CRUK, NCI fund Ras inhibitor tests, create commercial path

Beatson Institute for Cancer Research, Glasgow (Vojtěch Dostál CC BY-SA 4.0)

Cancer Research UK (CRUK) has teamed up with the National Cancer Institute (NCI) to fund work on inhibitors of Ras proteins. The partners want to develop tests to analyze Ras inhibitors and have brought Sixth Element Capital-managed CRT Pioneer Fund (CPF) on board to push resulting assets into commercial development.

CRUK and CPF are putting up £2.5 million ($3.2 million) to bankroll a transatlantic collaboration. The initiative brings together researchers at a CRUK drug discovery center in Glasgow, Scotland, and a team based out of NCI’s facilities in Frederick, Maryland. Together, the two groups hope to add impetus to long-running efforts to drug Ras by developing tests to analyze inhibitors of the cancer target.

Years of unsuccessful research programs have given Ras a reputation for being “undruggable.” When researchers sought to stop Ras farnesylation, they found a backup system that rendered their efforts futile. And when they then went after the downstream effector Raf kinase, they learned inhibitors actually activated the pathway.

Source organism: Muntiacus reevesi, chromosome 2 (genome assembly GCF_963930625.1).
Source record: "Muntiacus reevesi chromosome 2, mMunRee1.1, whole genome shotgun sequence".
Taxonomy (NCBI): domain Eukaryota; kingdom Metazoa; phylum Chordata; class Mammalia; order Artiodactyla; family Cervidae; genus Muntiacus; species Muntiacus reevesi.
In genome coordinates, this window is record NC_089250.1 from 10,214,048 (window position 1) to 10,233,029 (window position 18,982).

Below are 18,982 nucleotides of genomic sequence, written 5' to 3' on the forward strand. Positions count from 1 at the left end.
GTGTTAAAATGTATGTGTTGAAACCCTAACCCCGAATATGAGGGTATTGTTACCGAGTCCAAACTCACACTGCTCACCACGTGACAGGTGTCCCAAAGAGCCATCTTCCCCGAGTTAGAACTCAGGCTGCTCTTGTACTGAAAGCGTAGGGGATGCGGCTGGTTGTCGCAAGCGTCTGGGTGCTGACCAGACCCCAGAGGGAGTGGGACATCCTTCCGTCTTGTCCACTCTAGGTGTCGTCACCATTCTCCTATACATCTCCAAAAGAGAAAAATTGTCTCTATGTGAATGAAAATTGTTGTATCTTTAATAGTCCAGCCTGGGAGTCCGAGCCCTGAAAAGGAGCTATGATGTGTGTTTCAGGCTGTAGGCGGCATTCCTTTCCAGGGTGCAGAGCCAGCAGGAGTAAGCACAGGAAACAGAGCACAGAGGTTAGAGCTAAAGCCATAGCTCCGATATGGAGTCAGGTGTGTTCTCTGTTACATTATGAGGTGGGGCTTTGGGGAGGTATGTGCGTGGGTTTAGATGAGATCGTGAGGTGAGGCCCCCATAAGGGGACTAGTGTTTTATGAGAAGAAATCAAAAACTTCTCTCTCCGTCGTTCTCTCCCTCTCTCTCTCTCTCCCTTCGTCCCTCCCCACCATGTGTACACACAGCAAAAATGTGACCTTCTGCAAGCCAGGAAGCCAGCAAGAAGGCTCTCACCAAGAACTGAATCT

Despite these and other setbacks, researchers remain drawn to Ras. Mutations of the different types of Ras gene are found in 20% or more of patients with seven types of cancer, including tumors affecting the pancreas, lung and skin. This, coupled with the poor outcomes of patients with cancers driven by Ras genes, has sustained interest in the target in the face of setbacks and a lack of understanding about the associated biology and biochemistry.

NCI is trying to fill in these knowledge gaps and advance the field through its RAS Initiative. And, in CRUK, it has found a partner that buys into its vision of a global research network and belief that advances in protein analysis and ideas of how to block of Ras function will make it possible to hit the target.

“Our team is determined to challenge the dogma that Ras is ‘undruggable.’ This collaboration is our biggest yet and will double our resource targeting Ras,” Martin Drysdale, who heads up CRUK’s Glasgow drug discovery site, said in a statement. “Instead of scientists working and thinking in isolation, the NCI has created a research hub to pull together all the best science and expertise.”

CPF will handle the commercial prospects of compounds arising from the collaboration. The fund is a £50 million joint venture set up by the CRUK’s tech transfer offshoot Cancer Research Technology and the European Investment Fund. Sixth Element Capital manages the fund with a remit to invest directly in oncology projects—rather than company spinouts or infrastructure—and put two-thirds of its cash into programs sourced from CRUK.